Why English football is still years behind the rest of the world
One has to ask the question as to why is it that England havent won a major championship for 50 years.
English football, or more accurately the Premier League, has been the source of inspiration for many a football fan for years. Supporters worldwide lap up the fare on offer from ‘the best league in the world’ and the money men continue to rub their hands together at the incredible rate at which the league makes them money.
It is, by quite some distance, the best-marketed league in the world. But there’s one problem. Only a quarter of the players in the English top flight are....well....English.
Since Howard Wilkinson introduced the concept of the Premier League academy structure way back in the early 1990’s, things have gone steadily downhill for English football.
They are meant to be the standard bearers for the world to follow suit, but one has to ask the question as to why is it that England haven’t won a major championship for 50 years. FIFTY YEARS!
The answer is, in fact, a simple one.
Academies were introduced to unearth and mould the English superstars of tomorrow. To give elite standard young players a platform that far exceeded the grassroots ‘park’ play with local teams.
To that extent, they have succeeded. Some of the facilities and standards of football seen from 9-16 years of age is truly a joy to watch. Often the football is so good that as a bystander, one can forget just how young some of the exponents are.
Where has the system failed?
However, it’s a brutal regime and more and more pro clubs are now buying from the continent in order to give their clubs the best possible opportunity to blood youngsters into their first XI. It’s not uncommon to see players being signed from Germany, Poland, Spain or elsewhere around Europe.
Essentially what the academies were set up to create has now been pushed to one side. English youth players are finding it harder and harder to make the grade at professional level. Why? Not just because the talent pool is decreasing, but the number of English players in academies is dwindling year on year.
Those that do make it to the very top are then in the minority. Think about it for a moment. 75 percent or higher is the figure of foreign players in the Premier League. It’s astonishing. It’s worth looking at the way English football has developed over the same period too. Or rather hasn’t developed.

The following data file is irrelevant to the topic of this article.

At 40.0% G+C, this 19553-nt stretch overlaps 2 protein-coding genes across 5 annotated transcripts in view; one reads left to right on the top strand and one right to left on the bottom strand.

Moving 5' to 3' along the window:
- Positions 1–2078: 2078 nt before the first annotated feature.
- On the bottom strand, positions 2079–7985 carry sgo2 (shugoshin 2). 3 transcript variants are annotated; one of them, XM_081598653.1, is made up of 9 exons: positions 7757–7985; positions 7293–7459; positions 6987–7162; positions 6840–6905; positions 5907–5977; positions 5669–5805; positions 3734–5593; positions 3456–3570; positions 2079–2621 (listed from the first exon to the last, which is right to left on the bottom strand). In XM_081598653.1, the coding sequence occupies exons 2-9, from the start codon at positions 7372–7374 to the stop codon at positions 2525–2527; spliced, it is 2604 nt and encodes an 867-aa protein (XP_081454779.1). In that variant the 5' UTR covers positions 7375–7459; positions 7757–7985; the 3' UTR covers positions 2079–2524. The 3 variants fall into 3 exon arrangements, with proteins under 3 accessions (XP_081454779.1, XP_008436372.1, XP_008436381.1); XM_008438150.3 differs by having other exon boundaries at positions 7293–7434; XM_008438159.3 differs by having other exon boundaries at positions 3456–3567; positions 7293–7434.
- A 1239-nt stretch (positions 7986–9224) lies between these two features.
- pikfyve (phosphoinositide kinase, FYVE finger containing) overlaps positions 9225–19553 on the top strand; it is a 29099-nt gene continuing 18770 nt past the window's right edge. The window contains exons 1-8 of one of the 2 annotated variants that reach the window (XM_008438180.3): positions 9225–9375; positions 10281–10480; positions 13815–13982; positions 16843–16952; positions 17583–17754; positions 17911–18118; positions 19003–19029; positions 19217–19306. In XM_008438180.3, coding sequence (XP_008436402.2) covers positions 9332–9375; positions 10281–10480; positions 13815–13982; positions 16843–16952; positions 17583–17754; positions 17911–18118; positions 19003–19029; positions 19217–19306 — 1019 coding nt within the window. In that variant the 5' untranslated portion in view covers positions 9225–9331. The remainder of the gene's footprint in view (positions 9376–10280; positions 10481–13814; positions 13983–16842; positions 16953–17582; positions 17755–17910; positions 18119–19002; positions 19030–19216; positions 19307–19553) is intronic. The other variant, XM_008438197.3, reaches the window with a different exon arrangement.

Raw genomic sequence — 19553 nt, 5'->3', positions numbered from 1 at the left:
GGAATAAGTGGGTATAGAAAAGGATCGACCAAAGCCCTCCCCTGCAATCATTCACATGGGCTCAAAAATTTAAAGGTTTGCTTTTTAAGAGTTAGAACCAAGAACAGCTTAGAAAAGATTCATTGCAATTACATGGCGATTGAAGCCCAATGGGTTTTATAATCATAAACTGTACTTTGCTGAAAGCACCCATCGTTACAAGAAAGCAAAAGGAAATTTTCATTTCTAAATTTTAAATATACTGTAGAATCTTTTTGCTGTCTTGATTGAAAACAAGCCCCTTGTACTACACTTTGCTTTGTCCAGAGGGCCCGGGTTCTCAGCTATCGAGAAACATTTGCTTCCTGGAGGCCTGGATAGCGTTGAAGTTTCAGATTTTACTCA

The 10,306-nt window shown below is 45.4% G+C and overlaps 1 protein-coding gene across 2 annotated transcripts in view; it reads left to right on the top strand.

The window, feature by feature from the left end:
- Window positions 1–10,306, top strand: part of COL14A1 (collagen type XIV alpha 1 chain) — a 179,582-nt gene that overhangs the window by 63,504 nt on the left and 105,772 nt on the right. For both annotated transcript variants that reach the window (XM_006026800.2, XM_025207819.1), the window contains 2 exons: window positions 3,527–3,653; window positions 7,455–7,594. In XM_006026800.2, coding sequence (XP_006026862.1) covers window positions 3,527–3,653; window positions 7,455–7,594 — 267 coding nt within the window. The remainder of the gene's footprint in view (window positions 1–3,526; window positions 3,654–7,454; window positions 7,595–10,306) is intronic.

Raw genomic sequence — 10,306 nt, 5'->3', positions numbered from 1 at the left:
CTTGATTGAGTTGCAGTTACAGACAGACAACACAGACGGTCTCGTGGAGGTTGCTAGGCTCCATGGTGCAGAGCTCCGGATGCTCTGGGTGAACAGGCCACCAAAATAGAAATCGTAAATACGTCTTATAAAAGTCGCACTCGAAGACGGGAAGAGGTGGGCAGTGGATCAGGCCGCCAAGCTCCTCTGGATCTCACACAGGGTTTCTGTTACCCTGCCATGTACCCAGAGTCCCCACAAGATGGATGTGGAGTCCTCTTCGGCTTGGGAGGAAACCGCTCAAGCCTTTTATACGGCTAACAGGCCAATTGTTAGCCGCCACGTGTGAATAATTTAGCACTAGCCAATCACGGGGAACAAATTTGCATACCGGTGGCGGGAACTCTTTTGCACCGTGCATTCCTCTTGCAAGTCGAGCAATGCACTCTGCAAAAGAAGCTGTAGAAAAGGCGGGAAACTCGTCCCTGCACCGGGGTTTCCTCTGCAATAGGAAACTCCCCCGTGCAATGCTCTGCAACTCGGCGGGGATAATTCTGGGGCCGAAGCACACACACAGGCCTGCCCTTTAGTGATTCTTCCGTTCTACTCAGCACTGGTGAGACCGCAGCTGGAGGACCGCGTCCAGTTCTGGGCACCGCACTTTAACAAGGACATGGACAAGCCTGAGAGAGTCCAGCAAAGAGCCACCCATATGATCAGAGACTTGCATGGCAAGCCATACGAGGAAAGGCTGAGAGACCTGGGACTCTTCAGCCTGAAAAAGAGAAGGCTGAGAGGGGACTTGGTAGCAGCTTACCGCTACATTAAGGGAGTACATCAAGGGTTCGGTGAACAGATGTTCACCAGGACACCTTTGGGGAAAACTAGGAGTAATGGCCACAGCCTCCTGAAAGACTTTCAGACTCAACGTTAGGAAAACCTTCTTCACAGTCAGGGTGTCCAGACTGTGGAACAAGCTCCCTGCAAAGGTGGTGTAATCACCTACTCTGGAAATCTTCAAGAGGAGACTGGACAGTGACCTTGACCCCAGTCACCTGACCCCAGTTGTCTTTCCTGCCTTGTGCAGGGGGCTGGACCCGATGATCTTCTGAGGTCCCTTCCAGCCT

One of the main reasons that English clubs still struggle in European competition or the national team struggle in the European Championships and World Cups, is because, despite an influx of foreign experience, England still remains light years behind its contemporaries.
The ‘closed shop’ mentality means that there are very few within the game that are willing to try something different, something new. That’s where Arsene Wenger deserves huge kudos that he at least tried to change the mentality at Arsenal to something a little more continental.
But they too are suffering from a lack of top quality English talent coming through the ranks. Further, when one thinks about an English Premier League player, it’s often said that they are reliant on their physicality and that their technical skills are somewhat lacking behind their European counterparts.
That’s precisely because it is taught at academies from as young as nine years of age, to ‘bully one’s opponent,’ ‘knock them out of their stride’ etc. The lack of ball retention and indeed ball skills and the formative age groups is what harms those players as they approach professional level.
Yes, they’re built to withstand an expected physical barrage, but they’ve not learned the simple basics of how to manipulate the ball, space and opposition. Next time you watch a La Liga game, look at how Barcelona ALWAYS play it out from the back. Even their keepers prefer to pass short rather than hoofing it upfield.
Then pay particular attention to English players from a Premier League game on the same weekend. You’ll be left open-mouthed at just how poor he is in comparison. Old, antiquated ideas, peddled by ex-pros who don’t know any different. A young man’s game defined by old age pensioners.
Roy Hodgson is 68 years of age. Experienced yes but from a different era, and this was the man entrusted with the wellbeing of his country’s future.
I rest my case.